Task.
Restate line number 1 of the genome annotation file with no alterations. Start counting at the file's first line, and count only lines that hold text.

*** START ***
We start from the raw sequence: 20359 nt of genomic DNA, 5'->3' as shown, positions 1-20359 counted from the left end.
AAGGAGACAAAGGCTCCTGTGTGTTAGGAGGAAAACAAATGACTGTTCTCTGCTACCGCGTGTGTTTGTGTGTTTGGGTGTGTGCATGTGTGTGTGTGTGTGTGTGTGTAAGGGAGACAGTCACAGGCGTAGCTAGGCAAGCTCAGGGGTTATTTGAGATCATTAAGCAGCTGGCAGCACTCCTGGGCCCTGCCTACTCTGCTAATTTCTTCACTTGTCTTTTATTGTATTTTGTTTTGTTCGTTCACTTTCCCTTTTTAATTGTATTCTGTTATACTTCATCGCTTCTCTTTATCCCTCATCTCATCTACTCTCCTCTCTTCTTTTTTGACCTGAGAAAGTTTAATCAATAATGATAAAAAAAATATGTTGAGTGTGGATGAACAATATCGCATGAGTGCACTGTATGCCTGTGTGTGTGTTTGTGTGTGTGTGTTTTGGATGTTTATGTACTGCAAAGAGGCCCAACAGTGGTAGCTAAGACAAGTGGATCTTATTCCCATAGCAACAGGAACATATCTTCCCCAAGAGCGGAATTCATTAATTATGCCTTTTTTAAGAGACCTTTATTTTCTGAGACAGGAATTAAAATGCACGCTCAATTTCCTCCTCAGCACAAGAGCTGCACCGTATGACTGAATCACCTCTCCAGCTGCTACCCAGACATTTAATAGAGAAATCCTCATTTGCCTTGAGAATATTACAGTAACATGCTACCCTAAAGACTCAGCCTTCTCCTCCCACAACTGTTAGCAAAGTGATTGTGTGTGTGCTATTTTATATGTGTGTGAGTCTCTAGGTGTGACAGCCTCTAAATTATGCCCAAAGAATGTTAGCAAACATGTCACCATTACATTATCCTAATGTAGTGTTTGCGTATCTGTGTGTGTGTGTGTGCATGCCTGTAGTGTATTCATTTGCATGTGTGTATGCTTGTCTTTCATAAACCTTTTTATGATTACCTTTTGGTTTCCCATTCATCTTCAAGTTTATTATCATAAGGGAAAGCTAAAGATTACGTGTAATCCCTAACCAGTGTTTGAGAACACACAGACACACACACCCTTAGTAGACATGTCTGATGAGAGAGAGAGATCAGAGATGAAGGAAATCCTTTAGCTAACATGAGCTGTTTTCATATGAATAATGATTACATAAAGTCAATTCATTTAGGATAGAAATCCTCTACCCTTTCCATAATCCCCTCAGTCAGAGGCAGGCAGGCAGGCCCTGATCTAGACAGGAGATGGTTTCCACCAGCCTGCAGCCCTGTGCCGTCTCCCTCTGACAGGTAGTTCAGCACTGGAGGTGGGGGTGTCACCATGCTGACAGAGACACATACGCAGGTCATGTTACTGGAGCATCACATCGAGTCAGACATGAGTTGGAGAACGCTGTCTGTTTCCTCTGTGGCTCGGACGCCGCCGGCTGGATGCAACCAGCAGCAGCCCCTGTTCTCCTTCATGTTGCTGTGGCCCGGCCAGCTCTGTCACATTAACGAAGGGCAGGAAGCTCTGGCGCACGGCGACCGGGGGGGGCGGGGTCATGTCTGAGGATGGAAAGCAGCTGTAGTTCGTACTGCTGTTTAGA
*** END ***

We start from the raw sequence: 20359 nt of genomic DNA, 5'->3' as shown, positions 1-20359 counted from the left end.